Case presentation

A 63-year-old man was admitted with a two-year history of lower extremity edema. He was diagnosed as nephrotic syndrome, with serum albumin 24 g/L, serum creatinine 46 μmol/L, and urinary protein 4.4 g/24 h. He received a kidney biopsy and the histopathological examinations indicated minimal change disease. Prednisone 1 mg/kg was prescribed for 9 months but led to no response. Then he was admitted to our hospital. His medical history was significant for uncontrolled hypertension for 4 years, diabetes mellitus for 1 years, coronary heart disease for 2 years, and obstructive sleep apnea for more than 10 years, and he was treated with total hip arthroplasty due to osteoarthritis one-year ago.

On admission, physical examination revealed a blood pressure of 135/70 mmHg, temperature 36.4 °C, heart rate 78 /min, respiratory rate 18 /min, weight 105 kg, height 190 cm, body mass index 29 kg/m2. He was normal on lung and cardiac auscultation, and had severe bilateral lower extremity edema.

Laboratory test revealed urinary protein excretion of 9.1 g/24 h. Urinalysis showed RBC 2–4/HP. His hemoglobin was 107 (130–175) g/L. His serum albumin was 22.7 g/L, serum creatinine was 130.4 (44–133) μmol/L, and estimated glomerular filtration rate (eGFR) was 49.8 ml/min/1.73m2 (CKD-EPI equation). Serum C3 and C4 levels were in normal range. Anti-neutrophil cytoplasmic antibodies, anti-nuclear antibodies, anti-phospholipase A2 receptor antibody were all negative.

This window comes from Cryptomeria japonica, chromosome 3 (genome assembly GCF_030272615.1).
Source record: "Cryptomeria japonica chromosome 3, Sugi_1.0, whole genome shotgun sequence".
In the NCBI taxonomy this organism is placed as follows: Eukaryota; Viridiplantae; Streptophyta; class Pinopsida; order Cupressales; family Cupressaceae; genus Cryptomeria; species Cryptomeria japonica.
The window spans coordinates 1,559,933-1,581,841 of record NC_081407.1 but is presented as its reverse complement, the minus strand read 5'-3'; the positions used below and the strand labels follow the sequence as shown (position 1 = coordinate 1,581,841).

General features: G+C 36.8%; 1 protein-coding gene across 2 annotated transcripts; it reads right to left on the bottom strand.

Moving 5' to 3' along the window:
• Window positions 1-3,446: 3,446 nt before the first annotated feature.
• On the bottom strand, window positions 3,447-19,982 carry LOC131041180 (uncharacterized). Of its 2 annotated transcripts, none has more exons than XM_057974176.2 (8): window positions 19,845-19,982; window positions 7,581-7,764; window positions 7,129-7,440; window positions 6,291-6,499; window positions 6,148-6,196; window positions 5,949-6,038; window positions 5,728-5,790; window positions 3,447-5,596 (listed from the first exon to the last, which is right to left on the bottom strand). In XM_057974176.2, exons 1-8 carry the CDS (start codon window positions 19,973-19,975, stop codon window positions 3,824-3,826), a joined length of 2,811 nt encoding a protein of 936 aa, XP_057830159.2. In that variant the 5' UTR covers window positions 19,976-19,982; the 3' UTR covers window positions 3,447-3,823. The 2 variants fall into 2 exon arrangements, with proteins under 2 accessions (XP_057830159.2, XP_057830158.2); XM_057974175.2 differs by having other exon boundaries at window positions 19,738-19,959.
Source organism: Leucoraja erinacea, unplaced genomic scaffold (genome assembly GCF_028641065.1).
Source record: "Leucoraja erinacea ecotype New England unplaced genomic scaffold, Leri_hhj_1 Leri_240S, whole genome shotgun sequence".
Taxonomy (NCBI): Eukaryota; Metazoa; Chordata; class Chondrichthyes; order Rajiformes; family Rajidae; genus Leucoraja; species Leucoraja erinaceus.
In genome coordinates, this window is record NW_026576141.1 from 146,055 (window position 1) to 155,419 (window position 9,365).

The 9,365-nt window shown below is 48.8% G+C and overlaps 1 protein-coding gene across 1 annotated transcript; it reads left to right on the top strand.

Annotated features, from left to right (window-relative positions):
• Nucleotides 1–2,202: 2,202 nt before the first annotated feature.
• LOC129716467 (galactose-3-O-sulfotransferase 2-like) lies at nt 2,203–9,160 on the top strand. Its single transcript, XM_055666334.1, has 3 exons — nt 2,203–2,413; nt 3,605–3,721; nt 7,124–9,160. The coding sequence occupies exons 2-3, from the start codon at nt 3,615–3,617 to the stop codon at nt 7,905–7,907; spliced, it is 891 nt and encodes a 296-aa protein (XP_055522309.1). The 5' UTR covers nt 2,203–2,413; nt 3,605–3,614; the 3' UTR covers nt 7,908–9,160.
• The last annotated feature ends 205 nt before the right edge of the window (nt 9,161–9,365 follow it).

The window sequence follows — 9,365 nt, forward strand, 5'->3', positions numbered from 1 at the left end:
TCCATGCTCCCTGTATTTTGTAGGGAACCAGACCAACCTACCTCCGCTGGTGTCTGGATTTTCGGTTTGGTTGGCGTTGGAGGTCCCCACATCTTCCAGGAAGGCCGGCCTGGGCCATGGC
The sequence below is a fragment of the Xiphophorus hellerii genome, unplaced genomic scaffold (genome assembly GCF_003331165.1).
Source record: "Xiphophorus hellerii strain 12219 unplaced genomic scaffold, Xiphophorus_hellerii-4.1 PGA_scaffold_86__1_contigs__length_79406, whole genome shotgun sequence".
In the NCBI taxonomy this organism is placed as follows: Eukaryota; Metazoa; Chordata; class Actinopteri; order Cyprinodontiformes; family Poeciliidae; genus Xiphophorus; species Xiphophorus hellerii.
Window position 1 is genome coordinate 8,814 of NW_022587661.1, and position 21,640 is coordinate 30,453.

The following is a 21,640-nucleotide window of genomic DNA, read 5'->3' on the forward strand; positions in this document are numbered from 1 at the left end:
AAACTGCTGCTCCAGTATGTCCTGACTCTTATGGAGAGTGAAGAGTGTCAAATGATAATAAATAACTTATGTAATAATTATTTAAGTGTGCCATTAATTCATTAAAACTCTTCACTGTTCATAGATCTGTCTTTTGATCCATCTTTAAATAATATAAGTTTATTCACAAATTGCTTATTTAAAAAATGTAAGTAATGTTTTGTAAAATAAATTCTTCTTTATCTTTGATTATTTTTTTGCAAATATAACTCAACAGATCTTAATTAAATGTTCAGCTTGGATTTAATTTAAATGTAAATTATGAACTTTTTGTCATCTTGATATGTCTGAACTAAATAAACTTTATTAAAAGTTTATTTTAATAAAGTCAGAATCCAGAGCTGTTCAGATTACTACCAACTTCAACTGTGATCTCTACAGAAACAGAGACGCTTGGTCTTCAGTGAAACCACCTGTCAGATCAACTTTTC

The patient underwent a second kidney biopsy (Fig. 1). Immunofluorescence staining was negative for IgG, IgA, IgM, C3, C1q, or fibrinogen. The specimen for light microscopy contained 17 glomeruli. Three of them showed segmental sclerosis, others showed unremarkable change. Tubular epithelial cells revealed cytoplasmic vacuolation and diffuse flattening. There is scarce interstitial infiltration by mononuclear cells and lymphocytes, along with focal interstitial fibrosis. Electron microscopy revealed diffuse effacement of foot process of podocytes. Thus, the patient was diagnosed as FSGS, not otherwise specified (NOS) variant, with acute tubular injury.

Fig. 1

Pathological findings of the kidney biopsy specimens. a Light microscopy showed FSGS with acute tubular injury (periodic acid-schiff staining, ×200). b Electron microscopy revealed diffuse podocyte foot process effacement (× 5000)

In addition, his acromegalic features were noticed and he complained with a long history of soft tissue swelling of hands and feet for over 20 years. His facial features were coarse, with thick lips, prognathism and macroglossia, wide spacing of the teeth with upper incisors spreading apart, prominent brow ridges, and deep voice. The patient reported an enlargement of hands and feet with shoe size increased from 39 to 42 (Fig. 2). He complained with increasing lethargy over the past 20 years and his wife reported his snore at sleep. His visual acuity was 0.6 for left eye and 0.4 for right eye (uncorrected), without visual field defects. We further detected serum GH and IGF-1 levels, and found significantly elevated concentrations of random plasma GH as 39.74 (0.03–2.47) ng/mL and IGF-1 as 998 (75–212) ng/mL. An oral glucose tolerance test (OGTT) was performed and showed failure suppression of GH after a glucose load (fasting concentration of GH was 25.1 ng/mL, which rise to > 50 ng/mL at 120 min after a 75-g oral glucose load) (Table 1). Then, the diagnosis of acromegaly was confirmed by the presence of a pituitary macro-adenoma with a diameter of 1.4 cm in size by a pituitary magnetic resonance imaging (MRI) (Fig. 3).